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Adagio Teas
   Features  >  NY Theater Reviews

at Feinsteins at the Regency, New York

By Robert L. Daniels

  Diahann Carroll

The week i was released from the armed forces in 1955, I raced to Broadway to refresh my long harbored appreciation for musical theatre. My first choice was House of Flowers, Harold Arlen's sumptuous tuner of a Caribbean brothel with picturesque lyrics by Truman Capote. Right from the first scene I was taken by the character if a sixteen-year-old girl named Ottilie, and she was acted with beguiling charm by the youthful Diahann Carroll in her Broadway debut. When she sang "I Never Has Seen Snow" and "A Sleepin' Bee" the thrill of discovery was installed within me and it has lasted over a half-century.

A confessed septuagenarian (she will turn seventy-two this summer), Ms. Carroll has returned to Feinstein's at the Regency for a month long turn (through March 24) in a reflective program of song entitled "Both Sides Now." Vibrantly lovely in a two-piece bugle beaded black and white gown, and stunningly bejeweled in diamonds, Carroll 's biographical narrative recalled career highlights from Broadway triumphs to her Oscar nominated performance in Claudine, and her television successes in Dynasty and as the lovable widowed nurse "Julia." Of the latter, Carroll displayed a "Julia" lunch box and "the first black Barbie doll!"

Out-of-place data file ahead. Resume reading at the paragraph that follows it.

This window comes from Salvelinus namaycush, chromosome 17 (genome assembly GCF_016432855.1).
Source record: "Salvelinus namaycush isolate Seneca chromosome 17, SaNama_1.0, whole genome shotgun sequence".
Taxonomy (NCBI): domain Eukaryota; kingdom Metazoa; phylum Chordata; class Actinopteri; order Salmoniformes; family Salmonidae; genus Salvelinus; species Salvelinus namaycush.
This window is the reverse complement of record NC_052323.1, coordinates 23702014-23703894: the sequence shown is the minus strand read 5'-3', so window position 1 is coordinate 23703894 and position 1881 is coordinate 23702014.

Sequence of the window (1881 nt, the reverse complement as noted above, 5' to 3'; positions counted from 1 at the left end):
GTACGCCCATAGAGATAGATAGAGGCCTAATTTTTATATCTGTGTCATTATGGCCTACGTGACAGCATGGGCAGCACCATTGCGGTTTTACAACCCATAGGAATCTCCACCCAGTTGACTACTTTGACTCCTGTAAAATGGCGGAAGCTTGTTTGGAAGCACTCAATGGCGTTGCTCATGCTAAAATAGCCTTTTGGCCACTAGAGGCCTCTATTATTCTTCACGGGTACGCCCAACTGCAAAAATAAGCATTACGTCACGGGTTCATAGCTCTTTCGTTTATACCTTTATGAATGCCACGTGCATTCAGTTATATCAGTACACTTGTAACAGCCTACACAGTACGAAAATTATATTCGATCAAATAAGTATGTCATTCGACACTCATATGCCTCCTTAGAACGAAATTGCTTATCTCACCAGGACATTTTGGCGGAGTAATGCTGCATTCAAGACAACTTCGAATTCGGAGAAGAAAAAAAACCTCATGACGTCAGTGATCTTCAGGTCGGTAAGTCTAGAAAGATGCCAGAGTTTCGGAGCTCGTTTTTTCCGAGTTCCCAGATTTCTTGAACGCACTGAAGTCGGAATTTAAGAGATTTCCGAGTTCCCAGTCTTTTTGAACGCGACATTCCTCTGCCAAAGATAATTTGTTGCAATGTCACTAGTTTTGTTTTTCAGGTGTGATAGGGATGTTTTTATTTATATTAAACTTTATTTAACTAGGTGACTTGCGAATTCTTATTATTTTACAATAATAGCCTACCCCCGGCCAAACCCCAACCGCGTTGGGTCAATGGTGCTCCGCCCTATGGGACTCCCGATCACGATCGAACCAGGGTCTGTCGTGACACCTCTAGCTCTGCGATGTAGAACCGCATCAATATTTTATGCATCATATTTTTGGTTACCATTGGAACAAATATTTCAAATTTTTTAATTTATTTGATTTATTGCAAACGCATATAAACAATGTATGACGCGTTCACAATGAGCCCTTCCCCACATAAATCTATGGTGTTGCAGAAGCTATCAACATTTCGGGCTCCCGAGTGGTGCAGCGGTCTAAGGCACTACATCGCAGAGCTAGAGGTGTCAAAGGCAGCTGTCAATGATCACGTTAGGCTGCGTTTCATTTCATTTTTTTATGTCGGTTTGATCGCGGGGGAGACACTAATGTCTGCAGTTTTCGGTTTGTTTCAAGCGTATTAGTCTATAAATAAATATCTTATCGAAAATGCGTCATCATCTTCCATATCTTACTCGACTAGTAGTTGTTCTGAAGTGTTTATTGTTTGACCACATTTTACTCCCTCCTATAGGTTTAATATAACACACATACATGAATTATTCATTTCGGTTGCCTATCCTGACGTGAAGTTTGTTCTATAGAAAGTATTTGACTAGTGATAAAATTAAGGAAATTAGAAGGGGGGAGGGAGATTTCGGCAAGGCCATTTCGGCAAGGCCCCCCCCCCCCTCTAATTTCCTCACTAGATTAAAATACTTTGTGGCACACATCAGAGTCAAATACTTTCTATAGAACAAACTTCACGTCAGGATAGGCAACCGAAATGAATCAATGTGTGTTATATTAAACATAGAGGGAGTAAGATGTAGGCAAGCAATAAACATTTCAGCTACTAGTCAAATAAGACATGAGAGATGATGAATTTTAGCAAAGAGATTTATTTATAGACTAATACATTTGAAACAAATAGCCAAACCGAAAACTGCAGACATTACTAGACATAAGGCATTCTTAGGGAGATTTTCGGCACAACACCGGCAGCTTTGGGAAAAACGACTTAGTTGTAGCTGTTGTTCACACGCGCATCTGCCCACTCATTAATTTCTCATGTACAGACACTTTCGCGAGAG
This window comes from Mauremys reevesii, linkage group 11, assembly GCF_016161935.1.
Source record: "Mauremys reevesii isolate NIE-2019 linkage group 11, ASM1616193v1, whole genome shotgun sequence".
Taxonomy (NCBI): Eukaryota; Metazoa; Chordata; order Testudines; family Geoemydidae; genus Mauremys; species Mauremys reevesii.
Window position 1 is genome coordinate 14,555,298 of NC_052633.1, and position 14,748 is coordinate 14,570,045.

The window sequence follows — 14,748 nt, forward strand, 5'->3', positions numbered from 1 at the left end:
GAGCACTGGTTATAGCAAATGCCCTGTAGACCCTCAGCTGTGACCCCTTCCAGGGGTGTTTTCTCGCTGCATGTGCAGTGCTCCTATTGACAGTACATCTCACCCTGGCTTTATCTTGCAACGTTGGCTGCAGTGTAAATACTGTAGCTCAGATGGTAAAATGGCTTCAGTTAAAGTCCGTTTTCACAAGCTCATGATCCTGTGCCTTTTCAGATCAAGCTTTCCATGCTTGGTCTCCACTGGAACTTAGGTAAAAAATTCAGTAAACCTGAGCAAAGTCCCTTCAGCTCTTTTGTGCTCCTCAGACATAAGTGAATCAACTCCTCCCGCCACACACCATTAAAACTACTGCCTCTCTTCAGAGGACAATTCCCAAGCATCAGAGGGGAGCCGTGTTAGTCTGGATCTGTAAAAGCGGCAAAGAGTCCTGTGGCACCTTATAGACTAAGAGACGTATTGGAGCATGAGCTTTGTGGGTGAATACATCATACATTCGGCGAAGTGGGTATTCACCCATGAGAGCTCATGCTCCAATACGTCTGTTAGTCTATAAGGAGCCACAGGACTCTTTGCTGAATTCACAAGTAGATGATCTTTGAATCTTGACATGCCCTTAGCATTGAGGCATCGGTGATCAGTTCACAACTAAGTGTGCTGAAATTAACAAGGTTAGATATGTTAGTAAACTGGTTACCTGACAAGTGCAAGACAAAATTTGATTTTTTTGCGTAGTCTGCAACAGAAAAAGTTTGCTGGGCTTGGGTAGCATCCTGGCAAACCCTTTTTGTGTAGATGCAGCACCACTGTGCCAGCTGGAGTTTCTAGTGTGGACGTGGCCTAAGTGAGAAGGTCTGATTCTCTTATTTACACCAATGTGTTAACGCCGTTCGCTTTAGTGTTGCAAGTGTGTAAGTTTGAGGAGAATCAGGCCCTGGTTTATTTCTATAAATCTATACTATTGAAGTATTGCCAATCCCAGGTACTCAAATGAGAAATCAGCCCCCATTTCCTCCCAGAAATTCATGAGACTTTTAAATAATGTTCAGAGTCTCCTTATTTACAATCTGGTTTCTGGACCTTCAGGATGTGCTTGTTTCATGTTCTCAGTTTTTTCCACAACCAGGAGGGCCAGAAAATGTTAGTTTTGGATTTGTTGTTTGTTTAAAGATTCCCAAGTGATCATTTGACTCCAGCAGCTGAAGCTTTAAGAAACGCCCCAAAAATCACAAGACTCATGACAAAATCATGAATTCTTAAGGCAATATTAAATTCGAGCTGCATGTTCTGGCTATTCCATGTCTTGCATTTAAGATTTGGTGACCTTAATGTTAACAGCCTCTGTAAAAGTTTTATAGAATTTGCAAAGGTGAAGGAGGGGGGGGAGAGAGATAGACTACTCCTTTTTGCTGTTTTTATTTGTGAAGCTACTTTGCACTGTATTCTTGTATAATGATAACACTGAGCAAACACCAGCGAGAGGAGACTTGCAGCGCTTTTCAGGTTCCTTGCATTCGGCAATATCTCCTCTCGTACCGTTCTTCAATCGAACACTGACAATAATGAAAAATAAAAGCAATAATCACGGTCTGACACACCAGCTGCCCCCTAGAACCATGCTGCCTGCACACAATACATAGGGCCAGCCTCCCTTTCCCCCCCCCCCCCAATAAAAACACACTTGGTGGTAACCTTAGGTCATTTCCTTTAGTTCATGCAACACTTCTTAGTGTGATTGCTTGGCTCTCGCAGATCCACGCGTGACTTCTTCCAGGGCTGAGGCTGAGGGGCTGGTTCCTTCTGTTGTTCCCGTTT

Still a lissome beauty, Carroll's voice remains a velvety strong instrument-buttery and richly warm. From her Tony award winning performance in Richard Rodgers No Strings ( the composer's first time writing his own lyrics), she revived "The Sweetest Sounds" and recalled a stirring musical moment from her Toronto turn as Norma Desmond in Sunset Boulevard.

After "Where Do You Start?" the haunting query by Marilyn and Alan Bergman, set to an enveloping Johnny Mandel melody, Carroll confessed to "going from the sublime to the ridiculous" with a churning vaudeville take to "Some of These Days."

At the center of her hour was a swinging tribute to Ol' Blue Eyes. From the bountiful Sinatra legacy, there was Cole Porter's "I've Got You Under My Skin," the Harold Arlen-Johnny Mercer boozy lament "One for My Baby" and the John Kander-Fred Ebb hymn to Gotham, "New York, New York." Carroll is a true jazz baby who can sing and swing with the best of them. The distinctive diva has been away from the Apple much too long and as she predicts in Cy Coleman's assuring promise, "The Best is Yet To Come."


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